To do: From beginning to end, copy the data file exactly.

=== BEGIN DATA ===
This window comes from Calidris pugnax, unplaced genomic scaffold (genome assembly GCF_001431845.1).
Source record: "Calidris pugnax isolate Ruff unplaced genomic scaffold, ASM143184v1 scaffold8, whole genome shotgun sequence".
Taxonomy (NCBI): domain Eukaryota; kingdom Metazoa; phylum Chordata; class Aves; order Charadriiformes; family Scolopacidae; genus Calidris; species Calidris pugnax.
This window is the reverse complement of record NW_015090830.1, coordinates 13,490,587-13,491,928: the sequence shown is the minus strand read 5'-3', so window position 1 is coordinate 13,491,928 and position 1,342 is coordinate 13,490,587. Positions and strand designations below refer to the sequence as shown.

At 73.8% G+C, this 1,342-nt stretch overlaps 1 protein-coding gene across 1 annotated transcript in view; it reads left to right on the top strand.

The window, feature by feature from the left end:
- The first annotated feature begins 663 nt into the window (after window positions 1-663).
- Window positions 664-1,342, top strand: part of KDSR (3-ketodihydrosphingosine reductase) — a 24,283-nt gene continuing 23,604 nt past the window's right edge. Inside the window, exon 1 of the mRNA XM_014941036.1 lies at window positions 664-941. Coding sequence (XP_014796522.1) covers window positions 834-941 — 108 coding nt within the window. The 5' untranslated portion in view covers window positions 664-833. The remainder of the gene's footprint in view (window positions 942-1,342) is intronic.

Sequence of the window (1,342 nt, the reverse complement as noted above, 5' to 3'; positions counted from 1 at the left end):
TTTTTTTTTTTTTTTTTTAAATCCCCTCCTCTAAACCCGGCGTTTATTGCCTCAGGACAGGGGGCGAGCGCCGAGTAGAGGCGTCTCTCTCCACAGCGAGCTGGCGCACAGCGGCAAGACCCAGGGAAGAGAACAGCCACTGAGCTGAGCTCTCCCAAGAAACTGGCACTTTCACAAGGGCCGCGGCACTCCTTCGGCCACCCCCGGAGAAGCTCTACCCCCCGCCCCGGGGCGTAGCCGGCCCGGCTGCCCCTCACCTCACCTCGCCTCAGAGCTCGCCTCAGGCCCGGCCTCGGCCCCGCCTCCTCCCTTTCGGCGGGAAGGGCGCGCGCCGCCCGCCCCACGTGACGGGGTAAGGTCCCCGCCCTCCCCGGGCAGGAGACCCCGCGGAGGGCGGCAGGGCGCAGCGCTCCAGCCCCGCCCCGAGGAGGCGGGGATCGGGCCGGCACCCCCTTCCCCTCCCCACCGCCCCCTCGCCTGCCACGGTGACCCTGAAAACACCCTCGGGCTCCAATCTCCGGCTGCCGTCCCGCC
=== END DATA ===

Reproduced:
This window comes from Calidris pugnax, unplaced genomic scaffold (genome assembly GCF_001431845.1).
Source record: "Calidris pugnax isolate Ruff unplaced genomic scaffold, ASM143184v1 scaffold8, whole genome shotgun sequence".
Taxonomy (NCBI): domain Eukaryota; kingdom Metazoa; phylum Chordata; class Aves; order Charadriiformes; family Scolopacidae; genus Calidris; species Calidris pugnax.
This window is the reverse complement of record NW_015090830.1, coordinates 13,490,587-13,491,928: the sequence shown is the minus strand read 5'-3', so window position 1 is coordinate 13,491,928 and position 1,342 is coordinate 13,490,587. Positions and strand designations below refer to the sequence as shown.

At 73.8% G+C, this 1,342-nt stretch overlaps 1 protein-coding gene across 1 annotated transcript in view; it reads left to right on the top strand.

The window, feature by feature from the left end:
- The first annotated feature begins 663 nt into the window (after window positions 1-663).
- Window positions 664-1,342, top strand: part of KDSR (3-ketodihydrosphingosine reductase) — a 24,283-nt gene continuing 23,604 nt past the window's right edge. Inside the window, exon 1 of the mRNA XM_014941036.1 lies at window positions 664-941. Coding sequence (XP_014796522.1) covers window positions 834-941 — 108 coding nt within the window. The 5' untranslated portion in view covers window positions 664-833. The remainder of the gene's footprint in view (window positions 942-1,342) is intronic.

Sequence of the window (1,342 nt, the reverse complement as noted above, 5' to 3'; positions counted from 1 at the left end):
TTTTTTTTTTTTTTTTTTAAATCCCCTCCTCTAAACCCGGCGTTTATTGCCTCAGGACAGGGGGCGAGCGCCGAGTAGAGGCGTCTCTCTCCACAGCGAGCTGGCGCACAGCGGCAAGACCCAGGGAAGAGAACAGCCACTGAGCTGAGCTCTCCCAAGAAACTGGCACTTTCACAAGGGCCGCGGCACTCCTTCGGCCACCCCCGGAGAAGCTCTACCCCCCGCCCCGGGGCGTAGCCGGCCCGGCTGCCCCTCACCTCACCTCGCCTCAGAGCTCGCCTCAGGCCCGGCCTCGGCCCCGCCTCCTCCCTTTCGGCGGGAAGGGCGCGCGCCGCCCGCCCCACGTGACGGGGTAAGGTCCCCGCCCTCCCCGGGCAGGAGACCCCGCGGAGGGCGGCAGGGCGCAGCGCTCCAGCCCCGCCCCGAGGAGGCGGGGATCGGGCCGGCACCCCCTTCCCCTCCCCACCGCCCCCTCGCCTGCCACGGTGACCCTGAAAACACCCTCGGGCTCCAATCTCCGGCTGCCGTCCCGCC